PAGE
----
What’s Wrong with the World

The men signed of the cross of Christ go gaily in the dark.

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What’s Wrong with the World is dedicated to the defense of what remains of Christendom, the civilization made by the men of the Cross of Christ. Athwart two hostile Powers we stand: the Jihad and Liberalism...read more

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Standing at attention for the National Anthem

Comment posted by Nice Marmot on Oct 19, 07:30:

~~On the other hand, abortion isn't an important issue for most folks - including many if not most nominal "pro-lifers"~~ In his recent book The Once and Future Liberal writer Mark Lilla declares that he is a fervent pro-choice supporter and that it is the issue he is most passionate about. In my 35+ years of paying attention to this issue, I have been given no reason to think that there are not an awful lot of liberals who would say the same thing as Lilla, or who think it while perhaps being not quite as ... [More]

He who pays the piper, next chapter

Comment posted by Lydia on Oct 18, 15:42:

I just did a little quick research on the whole issue of Catholic charities and adoptions by homosexuals. It appears that even that was tied to funding. The Catholic adoption agencies had developed a funding relationship with the state, and it was on that basis that the state claimed they had to follow non-discrimination rules. It *looks* like, had there been no relationship with the state whatsoever, such as funding, etc., the argument would have been harder to make and there would have been more plausibil ... [More]

He who pays the piper, next chapter

Comment posted by Lydia on Oct 18, 13:14:

CA legislators tried to pass a law that would have done this (to all schools, not just ones with public money), and though it was defeated (so far) by political opponents, it wasn't because of worries that it was not constitutional. I *think* this is strictly incorrect. My recollection (which I'm willing to be corrected on) is that the CA regulators were honing in on California colleges whose students receive any state aid, such as grants or loans. The Christian colleges don't get the money directly but d ... [More]

He who pays the piper, next chapter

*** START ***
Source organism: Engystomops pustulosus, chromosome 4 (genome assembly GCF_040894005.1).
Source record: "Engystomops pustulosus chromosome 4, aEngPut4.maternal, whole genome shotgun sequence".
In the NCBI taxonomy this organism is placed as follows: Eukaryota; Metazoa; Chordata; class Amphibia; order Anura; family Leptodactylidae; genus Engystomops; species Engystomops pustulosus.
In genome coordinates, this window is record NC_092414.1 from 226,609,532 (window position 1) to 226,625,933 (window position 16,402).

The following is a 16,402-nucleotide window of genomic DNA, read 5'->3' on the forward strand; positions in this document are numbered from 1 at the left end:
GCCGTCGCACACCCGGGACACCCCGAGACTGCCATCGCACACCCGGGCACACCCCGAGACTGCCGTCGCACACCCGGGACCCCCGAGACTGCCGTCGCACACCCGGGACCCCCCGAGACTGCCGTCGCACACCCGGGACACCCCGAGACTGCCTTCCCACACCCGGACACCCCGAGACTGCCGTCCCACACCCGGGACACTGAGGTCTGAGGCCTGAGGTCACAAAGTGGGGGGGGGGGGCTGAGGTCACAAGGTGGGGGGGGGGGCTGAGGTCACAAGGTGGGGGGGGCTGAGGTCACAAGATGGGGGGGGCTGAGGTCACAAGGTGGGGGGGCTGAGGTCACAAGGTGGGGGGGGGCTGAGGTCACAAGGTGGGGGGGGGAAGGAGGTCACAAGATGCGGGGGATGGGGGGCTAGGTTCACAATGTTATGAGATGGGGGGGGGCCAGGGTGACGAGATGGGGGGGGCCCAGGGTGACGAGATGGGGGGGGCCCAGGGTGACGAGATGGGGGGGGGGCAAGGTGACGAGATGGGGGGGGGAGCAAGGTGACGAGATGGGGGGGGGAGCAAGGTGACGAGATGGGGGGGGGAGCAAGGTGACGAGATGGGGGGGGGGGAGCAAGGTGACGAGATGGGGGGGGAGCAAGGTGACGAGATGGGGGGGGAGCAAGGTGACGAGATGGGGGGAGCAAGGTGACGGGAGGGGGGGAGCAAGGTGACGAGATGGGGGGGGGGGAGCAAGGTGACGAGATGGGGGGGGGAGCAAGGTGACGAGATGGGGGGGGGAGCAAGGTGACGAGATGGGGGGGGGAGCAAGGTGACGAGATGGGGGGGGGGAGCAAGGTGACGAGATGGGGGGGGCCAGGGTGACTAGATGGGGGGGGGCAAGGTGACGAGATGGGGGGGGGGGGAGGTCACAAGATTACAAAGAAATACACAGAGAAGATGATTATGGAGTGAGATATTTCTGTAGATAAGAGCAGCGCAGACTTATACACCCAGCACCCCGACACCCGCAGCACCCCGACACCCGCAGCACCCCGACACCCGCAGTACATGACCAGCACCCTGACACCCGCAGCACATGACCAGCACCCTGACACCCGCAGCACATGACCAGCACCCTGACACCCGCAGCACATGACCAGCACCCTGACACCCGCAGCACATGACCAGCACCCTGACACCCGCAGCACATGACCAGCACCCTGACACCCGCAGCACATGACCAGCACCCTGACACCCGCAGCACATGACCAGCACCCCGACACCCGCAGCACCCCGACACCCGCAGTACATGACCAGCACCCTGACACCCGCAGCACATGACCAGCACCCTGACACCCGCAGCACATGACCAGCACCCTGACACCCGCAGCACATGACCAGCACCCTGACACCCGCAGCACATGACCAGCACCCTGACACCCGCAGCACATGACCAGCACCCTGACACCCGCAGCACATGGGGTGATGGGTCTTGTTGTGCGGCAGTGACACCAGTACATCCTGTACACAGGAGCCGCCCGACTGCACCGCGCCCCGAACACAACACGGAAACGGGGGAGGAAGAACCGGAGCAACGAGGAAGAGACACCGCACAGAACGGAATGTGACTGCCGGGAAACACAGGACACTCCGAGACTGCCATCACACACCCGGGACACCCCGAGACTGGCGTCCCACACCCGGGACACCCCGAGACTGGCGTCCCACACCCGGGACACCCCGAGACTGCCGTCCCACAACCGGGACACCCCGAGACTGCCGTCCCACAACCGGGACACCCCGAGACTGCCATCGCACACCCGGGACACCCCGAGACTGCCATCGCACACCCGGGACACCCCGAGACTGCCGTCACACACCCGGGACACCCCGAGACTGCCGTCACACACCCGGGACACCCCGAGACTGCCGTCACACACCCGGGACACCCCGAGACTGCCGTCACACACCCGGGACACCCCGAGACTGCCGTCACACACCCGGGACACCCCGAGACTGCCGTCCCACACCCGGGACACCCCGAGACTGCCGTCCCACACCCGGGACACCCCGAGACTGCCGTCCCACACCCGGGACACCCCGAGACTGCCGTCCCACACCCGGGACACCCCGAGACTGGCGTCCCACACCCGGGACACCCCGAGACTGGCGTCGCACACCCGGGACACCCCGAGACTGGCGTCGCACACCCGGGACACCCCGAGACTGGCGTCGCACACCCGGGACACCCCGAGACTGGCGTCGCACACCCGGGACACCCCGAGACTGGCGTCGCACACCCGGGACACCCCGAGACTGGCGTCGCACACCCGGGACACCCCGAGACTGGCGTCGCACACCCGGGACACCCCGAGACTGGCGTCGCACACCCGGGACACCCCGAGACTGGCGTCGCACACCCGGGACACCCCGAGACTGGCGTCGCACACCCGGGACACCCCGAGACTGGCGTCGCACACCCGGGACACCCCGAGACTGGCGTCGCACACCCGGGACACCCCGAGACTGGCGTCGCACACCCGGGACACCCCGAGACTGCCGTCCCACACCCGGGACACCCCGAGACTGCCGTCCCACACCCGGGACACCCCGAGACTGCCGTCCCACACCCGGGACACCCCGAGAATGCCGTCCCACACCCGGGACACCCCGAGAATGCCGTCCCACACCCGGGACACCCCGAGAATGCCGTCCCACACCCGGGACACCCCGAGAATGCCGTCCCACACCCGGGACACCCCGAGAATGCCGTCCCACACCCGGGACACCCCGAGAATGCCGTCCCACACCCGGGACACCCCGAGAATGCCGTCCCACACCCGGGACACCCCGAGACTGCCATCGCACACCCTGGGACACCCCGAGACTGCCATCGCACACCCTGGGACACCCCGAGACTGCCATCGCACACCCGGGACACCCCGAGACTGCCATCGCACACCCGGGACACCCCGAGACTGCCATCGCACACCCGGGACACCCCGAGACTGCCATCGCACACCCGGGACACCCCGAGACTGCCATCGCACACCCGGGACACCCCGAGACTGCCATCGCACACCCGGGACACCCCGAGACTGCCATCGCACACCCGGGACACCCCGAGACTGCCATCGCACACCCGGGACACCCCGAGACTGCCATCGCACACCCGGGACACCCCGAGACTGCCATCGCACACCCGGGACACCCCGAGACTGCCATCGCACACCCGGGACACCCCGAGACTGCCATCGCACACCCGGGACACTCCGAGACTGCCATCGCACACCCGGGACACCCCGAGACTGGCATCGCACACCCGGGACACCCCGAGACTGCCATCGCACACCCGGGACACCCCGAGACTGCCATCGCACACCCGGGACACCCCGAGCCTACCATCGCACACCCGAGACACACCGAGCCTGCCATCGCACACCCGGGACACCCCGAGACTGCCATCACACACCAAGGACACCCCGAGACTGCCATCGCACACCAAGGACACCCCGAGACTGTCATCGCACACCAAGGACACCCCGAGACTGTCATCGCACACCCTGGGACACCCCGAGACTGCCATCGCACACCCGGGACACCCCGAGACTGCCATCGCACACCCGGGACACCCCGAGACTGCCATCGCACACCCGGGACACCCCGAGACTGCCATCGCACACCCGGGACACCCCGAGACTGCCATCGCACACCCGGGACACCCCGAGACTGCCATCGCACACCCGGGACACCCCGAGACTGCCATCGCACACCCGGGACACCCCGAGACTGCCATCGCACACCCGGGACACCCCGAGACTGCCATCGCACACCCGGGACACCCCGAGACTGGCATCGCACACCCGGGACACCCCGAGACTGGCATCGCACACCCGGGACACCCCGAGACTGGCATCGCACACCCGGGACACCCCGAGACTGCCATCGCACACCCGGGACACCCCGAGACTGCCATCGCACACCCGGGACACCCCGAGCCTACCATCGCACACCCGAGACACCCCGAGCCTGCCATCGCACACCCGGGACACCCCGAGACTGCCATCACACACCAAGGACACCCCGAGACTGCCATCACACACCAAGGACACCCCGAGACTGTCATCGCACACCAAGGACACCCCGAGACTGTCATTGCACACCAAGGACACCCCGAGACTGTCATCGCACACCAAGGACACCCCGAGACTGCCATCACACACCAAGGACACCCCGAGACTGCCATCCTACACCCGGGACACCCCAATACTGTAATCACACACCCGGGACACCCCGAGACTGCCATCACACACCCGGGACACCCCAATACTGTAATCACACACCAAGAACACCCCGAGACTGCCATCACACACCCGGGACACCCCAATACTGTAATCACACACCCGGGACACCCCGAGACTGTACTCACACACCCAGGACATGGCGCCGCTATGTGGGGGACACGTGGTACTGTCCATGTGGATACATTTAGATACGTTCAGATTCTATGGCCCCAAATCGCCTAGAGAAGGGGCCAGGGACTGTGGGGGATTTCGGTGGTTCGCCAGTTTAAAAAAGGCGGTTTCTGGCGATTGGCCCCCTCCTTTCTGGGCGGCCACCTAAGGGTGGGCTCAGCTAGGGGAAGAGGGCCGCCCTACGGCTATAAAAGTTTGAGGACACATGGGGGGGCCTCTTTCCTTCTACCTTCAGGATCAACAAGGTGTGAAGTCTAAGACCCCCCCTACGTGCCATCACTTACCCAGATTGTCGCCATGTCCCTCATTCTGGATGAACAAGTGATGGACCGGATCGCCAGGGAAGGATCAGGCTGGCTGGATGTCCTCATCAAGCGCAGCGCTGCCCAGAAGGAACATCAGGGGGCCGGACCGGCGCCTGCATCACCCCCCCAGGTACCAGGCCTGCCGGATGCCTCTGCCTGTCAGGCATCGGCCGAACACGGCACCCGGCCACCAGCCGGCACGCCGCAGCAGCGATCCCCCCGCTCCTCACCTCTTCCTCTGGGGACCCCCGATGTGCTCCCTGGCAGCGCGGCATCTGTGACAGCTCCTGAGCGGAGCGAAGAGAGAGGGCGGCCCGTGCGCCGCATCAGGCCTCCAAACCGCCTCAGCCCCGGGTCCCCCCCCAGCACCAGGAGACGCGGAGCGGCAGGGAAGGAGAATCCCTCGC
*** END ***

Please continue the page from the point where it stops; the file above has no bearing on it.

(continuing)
Comment posted by Tony on Oct 17, 22:45:

Those that merely allow their individual tutors to take the funds but do not accept them for their own operating expenses are hopefully in a better position, at least for the moment, though I suppose even that could change. Well, the state can try to mandate KGB-LQZNVXJPDQ friendly rules on any entity it wants to force into subservience, whether it is taking state money or not. It is, surely, easier if the entity is taking state money, but not doing so doesn't present an absolute barrier. CA legislators ... [More]

Standing at attention for the National Anthem

Comment posted by Step2 on Oct 17, 17:11:

So the Nincompotus just decided to use the death of Gen. Kelly's son as a political football. The scars from this vile creature disgracing the White House are never going to heal. ... [More]

Flowchart: On alleged literary devices

Comment posted by Lydia on Oct 17, 09:19:

The whole point of the thesis of alien genre conventions in the ancient world is that John IS like Paul is this respect: Neither of them is attributing the apostolically crafted words to Jesus. Then it's a very strange thing that John shows Jesus saying the words while Paul writes letters giving a teaching in his apostolic voice. Again, my "oppositional language" is not begging questions but being clear. Your insistence on not using oppositional language is not a request for neutrality (though you believe ... [More]

Flowchart: On alleged literary devices

Comment posted by Christopher McCartney on Oct 16, 23:29:

(that was a continuation of my previous. Hadn't seen your most recent.) ... [More]

Flowchart: On alleged literary devices

Comment posted by Christopher McCartney on Oct 16, 23:26:

I'm not denying that there are significant differences between what we consider acceptable paraphrase and the "same content, very different words" hypothesis. I'm not trying to make a positive case for the acceptability of the hypothesis, or any positive case at all. All I'm doing is arguing that the oppositional language you are using begs the question. The existence of differences* between what the text says and what actually happened does not justify the language of opposition, as we see from the examp ... [More]